A Senegalese-American’s View On Race in America, After 20 years of Observations

Black and White Hands
I am Senegalese. I was born and raised in West Africa. I am also a proud American since 2004.
What I am about to share may damage all the work I have done for the past several years to build my personal brand as an author, a motivational speaker and an entrepreneur.
I normally never post anything potentially controversial or anything that reflects my views on faith, politics and other sensitive social matters. But in light of the recent police shootings, I am breaking my silence of nearly 20 years.
I have 3 reasons to do so: a 6-year-old son, a 14-year-old son and a 16-year-old son. They are everything to me and they happen to have inherited the darker pigmentation of my skin which was passed on to me by my West African ancestors.
My religion teaches me to take action against injustice, of any kind, committed against any human being, Black, White, Hispanic, Asian, Native American, Pacific Islander, Blue Skinned or Albino. If I can’t take action, my belief obligates me to speak out against it. If I can’t speak out against it, my belief obligates me to feel bad about the injustice internally. Thus, I write this post.
I met a white woman in 1996 and fell in love. 20 years later, we have 3 beautiful, healthy, polite, respectful, smart and well raised children.
The first time I walked into a clothing store, my first experience in a store, the very first month I landed in Minnesota, I was followed by the store attendant. I was very flattered, thinking “Oh. She must be curious meeting a Senegalese man. How nice of her to be curious!” I am a positive man and always see the bright side of things in everything. It’s just who I am. Though I am not naïve as I survived unspeakable things in my youth.
Imagine my disbelief when my wife (who is white, by the way) told me that I was being followed because they thought I was going to steal something from the store. I still stayed positive and thought that my wife could be wrong. I was then followed several more times as I visited other stores around the Twin Cities. It did not phase me as I attributed their suspicion to ignorance. But ignorance is no valid cause for justification of one’s inability to accept a person of a different race. The world would be a boring place if we all looked, acted and spoke the same way!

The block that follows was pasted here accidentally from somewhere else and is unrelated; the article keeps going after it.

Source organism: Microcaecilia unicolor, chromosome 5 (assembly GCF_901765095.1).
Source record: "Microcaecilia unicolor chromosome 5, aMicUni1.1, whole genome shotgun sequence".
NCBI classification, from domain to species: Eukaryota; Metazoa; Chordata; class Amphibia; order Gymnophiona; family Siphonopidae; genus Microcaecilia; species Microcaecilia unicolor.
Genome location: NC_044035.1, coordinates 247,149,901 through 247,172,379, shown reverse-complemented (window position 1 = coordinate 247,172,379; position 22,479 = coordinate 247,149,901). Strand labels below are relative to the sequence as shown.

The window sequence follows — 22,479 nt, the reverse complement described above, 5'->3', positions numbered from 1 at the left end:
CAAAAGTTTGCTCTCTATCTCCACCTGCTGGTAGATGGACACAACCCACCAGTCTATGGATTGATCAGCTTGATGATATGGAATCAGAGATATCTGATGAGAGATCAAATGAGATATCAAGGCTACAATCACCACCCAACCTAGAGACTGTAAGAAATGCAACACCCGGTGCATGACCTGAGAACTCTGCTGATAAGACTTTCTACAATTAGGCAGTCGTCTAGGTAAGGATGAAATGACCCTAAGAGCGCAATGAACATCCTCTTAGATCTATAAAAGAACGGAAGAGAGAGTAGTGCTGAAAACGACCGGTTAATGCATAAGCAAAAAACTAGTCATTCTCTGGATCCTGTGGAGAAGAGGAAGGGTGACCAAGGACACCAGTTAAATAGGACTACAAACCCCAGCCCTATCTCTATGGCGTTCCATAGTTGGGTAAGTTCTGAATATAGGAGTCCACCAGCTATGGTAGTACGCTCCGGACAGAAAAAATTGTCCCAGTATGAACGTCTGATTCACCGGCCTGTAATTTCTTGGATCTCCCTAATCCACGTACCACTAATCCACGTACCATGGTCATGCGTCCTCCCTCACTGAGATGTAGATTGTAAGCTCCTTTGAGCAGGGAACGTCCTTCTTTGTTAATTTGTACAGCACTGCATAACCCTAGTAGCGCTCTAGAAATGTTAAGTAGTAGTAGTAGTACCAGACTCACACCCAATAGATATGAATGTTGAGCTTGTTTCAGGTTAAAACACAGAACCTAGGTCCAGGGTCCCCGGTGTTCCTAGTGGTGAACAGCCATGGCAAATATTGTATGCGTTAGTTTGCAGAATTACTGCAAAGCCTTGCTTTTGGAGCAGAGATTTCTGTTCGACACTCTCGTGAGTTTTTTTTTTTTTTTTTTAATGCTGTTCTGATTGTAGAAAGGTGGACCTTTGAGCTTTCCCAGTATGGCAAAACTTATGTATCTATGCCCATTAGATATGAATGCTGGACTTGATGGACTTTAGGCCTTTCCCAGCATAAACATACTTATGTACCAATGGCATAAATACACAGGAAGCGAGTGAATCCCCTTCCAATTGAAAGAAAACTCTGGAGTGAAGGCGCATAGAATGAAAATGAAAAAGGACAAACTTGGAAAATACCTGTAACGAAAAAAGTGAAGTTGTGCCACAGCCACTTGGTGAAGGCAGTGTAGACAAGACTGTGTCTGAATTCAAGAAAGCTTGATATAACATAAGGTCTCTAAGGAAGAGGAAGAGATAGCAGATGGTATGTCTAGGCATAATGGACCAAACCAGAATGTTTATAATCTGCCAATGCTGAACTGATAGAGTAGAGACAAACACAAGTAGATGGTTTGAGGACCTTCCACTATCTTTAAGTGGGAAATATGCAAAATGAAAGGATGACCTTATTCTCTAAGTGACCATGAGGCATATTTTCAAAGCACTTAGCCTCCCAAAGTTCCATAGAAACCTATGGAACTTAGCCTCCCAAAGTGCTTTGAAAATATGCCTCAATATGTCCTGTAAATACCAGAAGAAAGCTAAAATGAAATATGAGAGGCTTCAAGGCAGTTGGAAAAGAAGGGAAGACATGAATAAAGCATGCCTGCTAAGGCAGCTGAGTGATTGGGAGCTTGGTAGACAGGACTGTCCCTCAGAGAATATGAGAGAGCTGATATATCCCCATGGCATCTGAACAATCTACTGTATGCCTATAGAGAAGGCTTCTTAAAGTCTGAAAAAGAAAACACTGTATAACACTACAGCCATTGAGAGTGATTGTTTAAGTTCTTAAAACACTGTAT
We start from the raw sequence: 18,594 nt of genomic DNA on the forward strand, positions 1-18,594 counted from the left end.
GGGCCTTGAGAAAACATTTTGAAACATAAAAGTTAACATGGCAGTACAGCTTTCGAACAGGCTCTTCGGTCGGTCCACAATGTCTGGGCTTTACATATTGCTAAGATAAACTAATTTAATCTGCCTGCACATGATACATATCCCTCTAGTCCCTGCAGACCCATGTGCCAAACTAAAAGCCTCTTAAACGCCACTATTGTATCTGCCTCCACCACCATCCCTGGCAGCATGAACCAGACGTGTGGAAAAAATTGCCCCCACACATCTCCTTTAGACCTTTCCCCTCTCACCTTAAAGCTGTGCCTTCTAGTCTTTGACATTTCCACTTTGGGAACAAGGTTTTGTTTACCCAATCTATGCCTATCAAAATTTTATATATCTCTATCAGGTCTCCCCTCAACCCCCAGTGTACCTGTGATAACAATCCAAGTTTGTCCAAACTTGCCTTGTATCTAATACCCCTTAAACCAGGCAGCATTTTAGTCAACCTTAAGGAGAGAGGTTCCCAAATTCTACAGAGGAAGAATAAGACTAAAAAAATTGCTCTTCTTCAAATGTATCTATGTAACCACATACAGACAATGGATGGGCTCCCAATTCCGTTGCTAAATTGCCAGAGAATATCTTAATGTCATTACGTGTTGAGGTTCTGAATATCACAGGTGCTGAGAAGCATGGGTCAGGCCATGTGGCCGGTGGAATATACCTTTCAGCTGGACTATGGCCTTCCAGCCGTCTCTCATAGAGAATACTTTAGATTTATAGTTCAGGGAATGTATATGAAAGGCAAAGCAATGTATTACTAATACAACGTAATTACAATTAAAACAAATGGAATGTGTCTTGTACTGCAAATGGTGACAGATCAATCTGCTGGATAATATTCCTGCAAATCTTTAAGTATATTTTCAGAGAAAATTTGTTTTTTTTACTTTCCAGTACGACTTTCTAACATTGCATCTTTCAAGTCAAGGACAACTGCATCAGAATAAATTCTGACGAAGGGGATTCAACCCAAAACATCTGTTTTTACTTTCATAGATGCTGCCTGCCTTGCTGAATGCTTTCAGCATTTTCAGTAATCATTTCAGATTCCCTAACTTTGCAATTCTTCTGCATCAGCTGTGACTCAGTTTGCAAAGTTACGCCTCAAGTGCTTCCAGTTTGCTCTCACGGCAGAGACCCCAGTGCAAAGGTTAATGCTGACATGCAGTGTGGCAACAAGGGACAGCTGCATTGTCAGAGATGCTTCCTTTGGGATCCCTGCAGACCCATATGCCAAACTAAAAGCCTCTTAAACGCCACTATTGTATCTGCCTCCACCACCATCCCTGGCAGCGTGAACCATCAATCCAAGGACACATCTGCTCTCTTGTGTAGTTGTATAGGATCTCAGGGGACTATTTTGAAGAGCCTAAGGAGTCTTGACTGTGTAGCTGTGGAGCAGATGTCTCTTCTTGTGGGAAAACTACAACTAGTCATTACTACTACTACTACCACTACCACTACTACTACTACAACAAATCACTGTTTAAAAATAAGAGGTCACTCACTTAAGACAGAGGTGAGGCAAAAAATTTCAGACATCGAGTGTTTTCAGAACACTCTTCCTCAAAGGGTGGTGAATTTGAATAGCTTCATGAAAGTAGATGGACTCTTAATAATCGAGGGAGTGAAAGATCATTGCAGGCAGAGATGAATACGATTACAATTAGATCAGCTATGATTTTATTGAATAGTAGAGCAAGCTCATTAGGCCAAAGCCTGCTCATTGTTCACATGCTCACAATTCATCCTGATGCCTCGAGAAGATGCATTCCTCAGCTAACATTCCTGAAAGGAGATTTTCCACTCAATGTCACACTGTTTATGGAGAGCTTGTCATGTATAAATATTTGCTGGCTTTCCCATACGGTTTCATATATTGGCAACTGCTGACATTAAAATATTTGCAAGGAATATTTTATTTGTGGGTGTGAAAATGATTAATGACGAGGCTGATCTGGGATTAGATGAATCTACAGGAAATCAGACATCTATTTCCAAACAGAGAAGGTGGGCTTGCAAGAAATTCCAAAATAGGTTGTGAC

One of my favorite quotes is by Alvin Toffler, who states that “the illiterate of the 21st century will not be those who cannot read and write but those who cannot learn, unlearn and relearn.”
The environment in which we are raised will most often taint our views towards any given people. We all build up certain prejudices based solely on how we are raised, where we are raised, what we were taught and by whom.
Therefore, it is our responsibility to unlearn those biases so we may learn how to properly treat those who may look different from us. This goes both ways! If you choose your friends based on the color of their skin and not their character or actions, you may just be part of the problem, whether you are Black, White, Hispanic, Asian, Native American, Pacific Islander, Blue Skinned or Albino! Check yourself and be willing to truly RELEARN and change your mindset!
“If only she knew how honest, kindhearted, fair, intelligent, educated and pacific I am!”
My father is my role model. He was a self-taught, autodidact, successful mechanical engineer and entrepreneur. He was not rich but he worked hard and managed to put 3 meals on the table until his death. Growing up, I saw a daily parade of foreigners: French, Mauritanians, Pacific islanders, Italians, Malians, Moroccans, Senegalese, Brazilians, Saudis and many more nationalities with whom we often broke bread. In our household we spoke 4 languages (French, Wolof, Pular and Hassanya). I’ve learned more ever since, in my ever growing desire to understand other cultures and acquire meaningful connections and knowledge.
Our differences matter; they make us unique and original. We should not have to strip those differences away for fear of being judged.